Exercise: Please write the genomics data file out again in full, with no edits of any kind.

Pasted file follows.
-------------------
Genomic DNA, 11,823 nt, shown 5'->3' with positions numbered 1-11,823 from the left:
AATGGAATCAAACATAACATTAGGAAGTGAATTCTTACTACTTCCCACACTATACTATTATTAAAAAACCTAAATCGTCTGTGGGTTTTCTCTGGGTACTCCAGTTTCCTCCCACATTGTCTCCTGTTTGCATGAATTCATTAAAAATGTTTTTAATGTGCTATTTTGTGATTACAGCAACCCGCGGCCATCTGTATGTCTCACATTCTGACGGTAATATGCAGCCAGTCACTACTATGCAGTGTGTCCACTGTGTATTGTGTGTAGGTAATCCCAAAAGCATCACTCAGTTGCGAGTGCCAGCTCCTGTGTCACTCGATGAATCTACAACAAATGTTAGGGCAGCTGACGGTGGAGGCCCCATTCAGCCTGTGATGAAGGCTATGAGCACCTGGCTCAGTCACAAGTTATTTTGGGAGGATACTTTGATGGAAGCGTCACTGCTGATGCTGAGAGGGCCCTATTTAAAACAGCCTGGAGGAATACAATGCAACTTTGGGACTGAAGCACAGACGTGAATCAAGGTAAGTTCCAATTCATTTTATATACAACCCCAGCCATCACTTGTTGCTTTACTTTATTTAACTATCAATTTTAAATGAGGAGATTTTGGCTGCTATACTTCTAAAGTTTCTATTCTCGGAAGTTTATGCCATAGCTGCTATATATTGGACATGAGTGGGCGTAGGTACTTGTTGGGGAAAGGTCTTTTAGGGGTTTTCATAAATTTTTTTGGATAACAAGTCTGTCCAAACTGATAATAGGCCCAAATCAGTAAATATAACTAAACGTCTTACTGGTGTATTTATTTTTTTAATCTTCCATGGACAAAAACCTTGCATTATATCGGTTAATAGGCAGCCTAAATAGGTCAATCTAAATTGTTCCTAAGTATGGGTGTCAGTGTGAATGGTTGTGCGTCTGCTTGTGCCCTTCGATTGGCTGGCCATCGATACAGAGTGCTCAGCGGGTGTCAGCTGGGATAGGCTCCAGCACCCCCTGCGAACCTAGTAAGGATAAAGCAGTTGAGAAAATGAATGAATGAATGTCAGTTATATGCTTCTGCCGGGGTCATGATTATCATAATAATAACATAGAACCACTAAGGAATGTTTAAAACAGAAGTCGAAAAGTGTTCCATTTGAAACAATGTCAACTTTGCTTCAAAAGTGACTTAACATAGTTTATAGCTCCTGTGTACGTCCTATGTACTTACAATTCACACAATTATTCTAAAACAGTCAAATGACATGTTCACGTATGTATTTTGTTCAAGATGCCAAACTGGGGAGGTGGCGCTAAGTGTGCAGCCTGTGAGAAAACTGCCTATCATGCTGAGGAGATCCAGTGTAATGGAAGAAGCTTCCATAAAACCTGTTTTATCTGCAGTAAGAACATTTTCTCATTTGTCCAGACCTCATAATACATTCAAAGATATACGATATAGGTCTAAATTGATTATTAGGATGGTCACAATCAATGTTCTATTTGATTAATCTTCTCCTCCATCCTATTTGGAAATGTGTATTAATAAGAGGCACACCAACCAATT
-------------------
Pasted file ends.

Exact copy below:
Genomic DNA, 11,823 nt, shown 5'->3' with positions numbered 1-11,823 from the left:
AATGGAATCAAACATAACATTAGGAAGTGAATTCTTACTACTTCCCACACTATACTATTATTAAAAAACCTAAATCGTCTGTGGGTTTTCTCTGGGTACTCCAGTTTCCTCCCACATTGTCTCCTGTTTGCATGAATTCATTAAAAATGTTTTTAATGTGCTATTTTGTGATTACAGCAACCCGCGGCCATCTGTATGTCTCACATTCTGACGGTAATATGCAGCCAGTCACTACTATGCAGTGTGTCCACTGTGTATTGTGTGTAGGTAATCCCAAAAGCATCACTCAGTTGCGAGTGCCAGCTCCTGTGTCACTCGATGAATCTACAACAAATGTTAGGGCAGCTGACGGTGGAGGCCCCATTCAGCCTGTGATGAAGGCTATGAGCACCTGGCTCAGTCACAAGTTATTTTGGGAGGATACTTTGATGGAAGCGTCACTGCTGATGCTGAGAGGGCCCTATTTAAAACAGCCTGGAGGAATACAATGCAACTTTGGGACTGAAGCACAGACGTGAATCAAGGTAAGTTCCAATTCATTTTATATACAACCCCAGCCATCACTTGTTGCTTTACTTTATTTAACTATCAATTTTAAATGAGGAGATTTTGGCTGCTATACTTCTAAAGTTTCTATTCTCGGAAGTTTATGCCATAGCTGCTATATATTGGACATGAGTGGGCGTAGGTACTTGTTGGGGAAAGGTCTTTTAGGGGTTTTCATAAATTTTTTTGGATAACAAGTCTGTCCAAACTGATAATAGGCCCAAATCAGTAAATATAACTAAACGTCTTACTGGTGTATTTATTTTTTTAATCTTCCATGGACAAAAACCTTGCATTATATCGGTTAATAGGCAGCCTAAATAGGTCAATCTAAATTGTTCCTAAGTATGGGTGTCAGTGTGAATGGTTGTGCGTCTGCTTGTGCCCTTCGATTGGCTGGCCATCGATACAGAGTGCTCAGCGGGTGTCAGCTGGGATAGGCTCCAGCACCCCCTGCGAACCTAGTAAGGATAAAGCAGTTGAGAAAATGAATGAATGAATGTCAGTTATATGCTTCTGCCGGGGTCATGATTATCATAATAATAACATAGAACCACTAAGGAATGTTTAAAACAGAAGTCGAAAAGTGTTCCATTTGAAACAATGTCAACTTTGCTTCAAAAGTGACTTAACATAGTTTATAGCTCCTGTGTACGTCCTATGTACTTACAATTCACACAATTATTCTAAAACAGTCAAATGACATGTTCACGTATGTATTTTGTTCAAGATGCCAAACTGGGGAGGTGGCGCTAAGTGTGCAGCCTGTGAGAAAACTGCCTATCATGCTGAGGAGATCCAGTGTAATGGAAGAAGCTTCCATAAAACCTGTTTTATCTGCAGTAAGAACATTTTCTCATTTGTCCAGACCTCATAATACATTCAAAGATATACGATATAGGTCTAAATTGATTATTAGGATGGTCACAATCAATGTTCTATTTGATTAATCTTCTCCTCCATCCTATTTGGAAATGTGTATTAATAAGAGGCACACCAACCAATT